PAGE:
1. Keep Your Operating System Up-to-Date
It is important to update your operating system as soon as a new version is released. Don't wait on these updates, because they often include security bug fixes.
2. Delete the Apps You Don't Use
We recommend going through your phone and deleting any apps that you don't plan on using in the future. Every app has the potential to be infected.
3. Lock Your Phone
Every phone has an auto-locking security feature with a 4 or 6 digit passcode. Make sure to turn this setting on as soon as you purchase a new phone.
4. Avoid Public Wi-Fi for Sensitive Tasks
Public Wi-Fi can be a lifesaver when you need to access the Internet and don't have cell service, but these networks are not secure. When anyone can access the same Wi-Fi, it is easy for hackers to capture your personal information, such as your passwords or credit card details.
5. Don't Click on Questionable Links
Junk mail and other spam attempts are made all the time. Often, phising is disguised in such a clever way that even an experienced web surfer accidentally clicks on a
6. Delete Data Remotely to Prevent Theft
When setting up a new cell phone, make sure to enable the "Android Device Manager" or "Find My iPhone" feature, so that you can track the phone down if it goes missing.
These apps also allow you to delete the phone's hard drive remotely, before the thieves can get to it.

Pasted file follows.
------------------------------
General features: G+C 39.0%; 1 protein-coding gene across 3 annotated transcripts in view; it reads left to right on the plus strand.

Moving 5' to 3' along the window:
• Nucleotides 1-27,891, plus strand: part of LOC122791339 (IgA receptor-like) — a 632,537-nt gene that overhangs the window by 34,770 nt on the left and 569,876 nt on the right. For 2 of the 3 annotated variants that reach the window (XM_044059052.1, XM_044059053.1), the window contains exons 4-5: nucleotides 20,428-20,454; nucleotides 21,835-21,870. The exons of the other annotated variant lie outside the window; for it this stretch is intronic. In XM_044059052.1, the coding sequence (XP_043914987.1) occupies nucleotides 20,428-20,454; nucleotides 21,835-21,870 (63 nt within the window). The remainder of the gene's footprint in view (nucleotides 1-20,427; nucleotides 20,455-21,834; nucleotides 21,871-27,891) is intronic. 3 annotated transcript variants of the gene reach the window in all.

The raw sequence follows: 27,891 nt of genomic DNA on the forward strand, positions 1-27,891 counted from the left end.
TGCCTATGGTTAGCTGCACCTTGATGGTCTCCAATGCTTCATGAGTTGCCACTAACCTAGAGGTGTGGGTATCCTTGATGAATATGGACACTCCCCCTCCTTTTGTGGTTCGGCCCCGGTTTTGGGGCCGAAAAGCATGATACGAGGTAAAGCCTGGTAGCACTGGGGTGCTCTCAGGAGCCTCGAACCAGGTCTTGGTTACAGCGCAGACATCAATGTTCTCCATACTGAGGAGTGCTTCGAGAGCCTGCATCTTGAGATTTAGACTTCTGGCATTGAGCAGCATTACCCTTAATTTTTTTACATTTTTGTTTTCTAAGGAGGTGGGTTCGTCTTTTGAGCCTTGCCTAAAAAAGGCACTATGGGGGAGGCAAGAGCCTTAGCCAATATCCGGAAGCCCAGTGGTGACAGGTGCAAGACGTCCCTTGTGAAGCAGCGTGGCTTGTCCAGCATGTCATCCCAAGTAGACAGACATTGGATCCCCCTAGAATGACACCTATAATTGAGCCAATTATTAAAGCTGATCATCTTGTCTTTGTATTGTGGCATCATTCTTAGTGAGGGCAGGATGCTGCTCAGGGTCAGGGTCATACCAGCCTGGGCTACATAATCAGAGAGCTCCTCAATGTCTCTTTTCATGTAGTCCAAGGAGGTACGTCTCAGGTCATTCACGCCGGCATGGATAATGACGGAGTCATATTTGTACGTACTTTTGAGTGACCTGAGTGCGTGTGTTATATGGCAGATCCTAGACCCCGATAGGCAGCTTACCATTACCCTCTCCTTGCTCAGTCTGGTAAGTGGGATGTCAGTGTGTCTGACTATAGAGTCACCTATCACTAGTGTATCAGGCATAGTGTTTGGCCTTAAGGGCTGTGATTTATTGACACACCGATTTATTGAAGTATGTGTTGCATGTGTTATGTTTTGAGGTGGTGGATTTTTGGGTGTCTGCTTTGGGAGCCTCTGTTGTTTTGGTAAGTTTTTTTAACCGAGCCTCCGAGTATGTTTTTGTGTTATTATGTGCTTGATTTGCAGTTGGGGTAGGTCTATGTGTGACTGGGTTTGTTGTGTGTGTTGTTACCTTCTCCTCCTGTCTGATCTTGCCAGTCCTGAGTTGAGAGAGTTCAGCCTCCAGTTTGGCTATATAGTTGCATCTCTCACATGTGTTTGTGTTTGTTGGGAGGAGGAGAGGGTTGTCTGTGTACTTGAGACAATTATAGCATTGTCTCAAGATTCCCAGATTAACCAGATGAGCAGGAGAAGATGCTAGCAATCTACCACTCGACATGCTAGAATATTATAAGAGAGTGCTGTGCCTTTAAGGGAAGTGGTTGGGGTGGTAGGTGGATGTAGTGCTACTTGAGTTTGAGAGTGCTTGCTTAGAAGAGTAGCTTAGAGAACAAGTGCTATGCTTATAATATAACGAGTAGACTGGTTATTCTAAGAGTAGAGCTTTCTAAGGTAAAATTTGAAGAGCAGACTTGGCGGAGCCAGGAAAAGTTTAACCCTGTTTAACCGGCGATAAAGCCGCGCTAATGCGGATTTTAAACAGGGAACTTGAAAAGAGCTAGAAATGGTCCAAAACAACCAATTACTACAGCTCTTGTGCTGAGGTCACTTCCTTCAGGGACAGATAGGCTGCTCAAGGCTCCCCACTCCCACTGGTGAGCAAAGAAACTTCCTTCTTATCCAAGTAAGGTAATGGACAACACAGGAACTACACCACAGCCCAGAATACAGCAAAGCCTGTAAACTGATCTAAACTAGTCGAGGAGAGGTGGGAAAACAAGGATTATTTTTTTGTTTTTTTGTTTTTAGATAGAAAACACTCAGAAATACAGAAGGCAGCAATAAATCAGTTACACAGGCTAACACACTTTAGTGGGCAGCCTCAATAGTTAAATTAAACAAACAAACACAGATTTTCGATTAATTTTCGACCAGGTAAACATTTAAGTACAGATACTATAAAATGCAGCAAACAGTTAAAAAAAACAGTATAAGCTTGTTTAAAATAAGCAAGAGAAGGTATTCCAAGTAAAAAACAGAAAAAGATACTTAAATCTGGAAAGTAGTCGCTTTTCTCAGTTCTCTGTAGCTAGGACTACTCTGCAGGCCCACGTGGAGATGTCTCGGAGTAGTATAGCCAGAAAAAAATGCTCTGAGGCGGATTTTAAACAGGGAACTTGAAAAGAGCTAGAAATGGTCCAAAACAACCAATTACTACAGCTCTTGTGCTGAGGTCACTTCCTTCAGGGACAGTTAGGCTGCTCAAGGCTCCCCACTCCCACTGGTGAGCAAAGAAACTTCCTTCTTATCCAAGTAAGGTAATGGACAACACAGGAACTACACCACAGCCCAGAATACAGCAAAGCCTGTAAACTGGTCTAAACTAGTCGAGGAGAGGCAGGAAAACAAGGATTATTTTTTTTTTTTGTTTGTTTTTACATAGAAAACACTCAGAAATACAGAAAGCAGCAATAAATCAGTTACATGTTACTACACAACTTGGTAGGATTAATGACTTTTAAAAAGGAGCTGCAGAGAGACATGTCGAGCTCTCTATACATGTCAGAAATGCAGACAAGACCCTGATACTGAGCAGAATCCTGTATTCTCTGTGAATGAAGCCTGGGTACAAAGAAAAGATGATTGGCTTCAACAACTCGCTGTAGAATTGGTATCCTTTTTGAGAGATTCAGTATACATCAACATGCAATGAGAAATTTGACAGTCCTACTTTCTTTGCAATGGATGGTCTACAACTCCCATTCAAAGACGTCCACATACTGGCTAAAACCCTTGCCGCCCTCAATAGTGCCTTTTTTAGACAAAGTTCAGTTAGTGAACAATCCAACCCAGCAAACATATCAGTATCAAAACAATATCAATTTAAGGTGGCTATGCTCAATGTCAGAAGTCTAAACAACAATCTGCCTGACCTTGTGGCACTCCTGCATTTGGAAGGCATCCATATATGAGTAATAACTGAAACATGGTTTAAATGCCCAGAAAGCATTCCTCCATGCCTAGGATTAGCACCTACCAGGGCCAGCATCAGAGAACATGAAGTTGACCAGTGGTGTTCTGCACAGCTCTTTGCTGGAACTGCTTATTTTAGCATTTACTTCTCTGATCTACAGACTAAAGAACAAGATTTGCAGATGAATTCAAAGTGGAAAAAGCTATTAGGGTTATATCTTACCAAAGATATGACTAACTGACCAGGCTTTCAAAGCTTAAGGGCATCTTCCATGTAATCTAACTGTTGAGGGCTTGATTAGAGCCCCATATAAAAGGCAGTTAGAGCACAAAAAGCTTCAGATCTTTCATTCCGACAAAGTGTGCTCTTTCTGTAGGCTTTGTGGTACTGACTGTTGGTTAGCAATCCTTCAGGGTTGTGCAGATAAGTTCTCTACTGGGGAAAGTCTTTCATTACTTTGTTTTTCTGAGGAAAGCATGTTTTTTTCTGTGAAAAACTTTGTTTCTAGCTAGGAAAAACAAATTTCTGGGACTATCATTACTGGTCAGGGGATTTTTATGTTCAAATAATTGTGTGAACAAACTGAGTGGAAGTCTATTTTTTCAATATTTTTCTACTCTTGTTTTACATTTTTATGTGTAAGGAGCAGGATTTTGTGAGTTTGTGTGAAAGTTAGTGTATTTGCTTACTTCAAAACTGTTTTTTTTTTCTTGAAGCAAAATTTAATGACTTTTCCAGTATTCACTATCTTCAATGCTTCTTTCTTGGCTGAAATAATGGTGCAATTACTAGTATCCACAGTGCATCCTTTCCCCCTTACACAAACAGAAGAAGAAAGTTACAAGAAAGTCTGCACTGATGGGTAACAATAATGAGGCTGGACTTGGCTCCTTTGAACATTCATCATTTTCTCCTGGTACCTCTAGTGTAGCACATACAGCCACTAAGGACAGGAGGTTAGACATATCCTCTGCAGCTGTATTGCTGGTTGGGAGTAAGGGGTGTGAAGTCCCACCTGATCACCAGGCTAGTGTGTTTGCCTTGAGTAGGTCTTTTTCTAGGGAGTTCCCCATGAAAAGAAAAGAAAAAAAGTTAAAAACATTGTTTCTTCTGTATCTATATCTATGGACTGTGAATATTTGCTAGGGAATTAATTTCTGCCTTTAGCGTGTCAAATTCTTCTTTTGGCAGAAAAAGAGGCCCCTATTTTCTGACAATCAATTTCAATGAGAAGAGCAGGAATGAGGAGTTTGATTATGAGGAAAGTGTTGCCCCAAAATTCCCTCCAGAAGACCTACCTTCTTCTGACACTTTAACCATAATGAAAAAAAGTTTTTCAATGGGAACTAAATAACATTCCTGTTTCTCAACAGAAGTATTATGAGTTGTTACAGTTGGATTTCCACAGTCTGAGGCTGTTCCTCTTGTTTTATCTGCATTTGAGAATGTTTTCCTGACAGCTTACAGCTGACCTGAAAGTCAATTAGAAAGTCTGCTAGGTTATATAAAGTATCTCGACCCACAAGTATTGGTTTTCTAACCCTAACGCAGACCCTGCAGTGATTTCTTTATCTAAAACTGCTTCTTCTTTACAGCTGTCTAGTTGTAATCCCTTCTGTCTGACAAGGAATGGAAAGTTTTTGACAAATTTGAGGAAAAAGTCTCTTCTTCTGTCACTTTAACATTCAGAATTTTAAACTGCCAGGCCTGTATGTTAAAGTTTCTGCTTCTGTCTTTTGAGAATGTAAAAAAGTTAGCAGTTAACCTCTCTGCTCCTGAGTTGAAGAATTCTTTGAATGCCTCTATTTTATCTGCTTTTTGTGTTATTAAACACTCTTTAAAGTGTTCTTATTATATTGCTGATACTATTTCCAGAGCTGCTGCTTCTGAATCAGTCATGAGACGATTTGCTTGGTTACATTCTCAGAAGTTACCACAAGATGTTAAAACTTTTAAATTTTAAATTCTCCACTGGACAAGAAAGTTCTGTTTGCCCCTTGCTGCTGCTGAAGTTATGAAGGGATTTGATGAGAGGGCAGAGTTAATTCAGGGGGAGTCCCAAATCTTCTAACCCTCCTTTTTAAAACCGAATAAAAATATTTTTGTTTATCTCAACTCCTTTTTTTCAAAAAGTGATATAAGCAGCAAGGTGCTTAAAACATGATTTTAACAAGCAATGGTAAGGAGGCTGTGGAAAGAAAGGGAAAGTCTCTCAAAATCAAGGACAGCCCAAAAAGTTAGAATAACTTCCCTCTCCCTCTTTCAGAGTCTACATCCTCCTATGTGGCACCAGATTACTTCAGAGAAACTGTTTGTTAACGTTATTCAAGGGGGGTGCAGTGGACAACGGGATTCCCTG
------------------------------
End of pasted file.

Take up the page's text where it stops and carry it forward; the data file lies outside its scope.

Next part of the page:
7. Be Cautious When Asked to Provide Personal Info
Every time you sign up for a new service online, you will probably be asked to provide personal details, such as your name and email address. We do this all the time, but
it puts us at risk for spam email and texts.
8. Avoid Using Unoffical Tools
There're many unofficial (and legally murky) software tools that promise to "jailbreak" or "root" your phone, so you can use it with other cell networks. This opens your
device to potential security threats.
9. Be Careful About Granting Permissions
By law, smartphone apps must ask for permission to access your personal data and various phone functions, such as the camera or microphone. Often, an app will need
access to work properly, but some apps abuse these permissions.
10. Avoid Auto-Login Features
We recommend turning off your phone's auto-login features, so that it is harder for bad actors to access your accounts. Auto-login can be extremely useful when you
don't want to remember or type passwords, but you shouldn't use it for sensitive apps like online banking and email.
11. Install an antivirus app
Finally, the top ways to protect yourself is to download a mobile security app to catch those pesky "phone viruses" and to be judicious about what apps you download.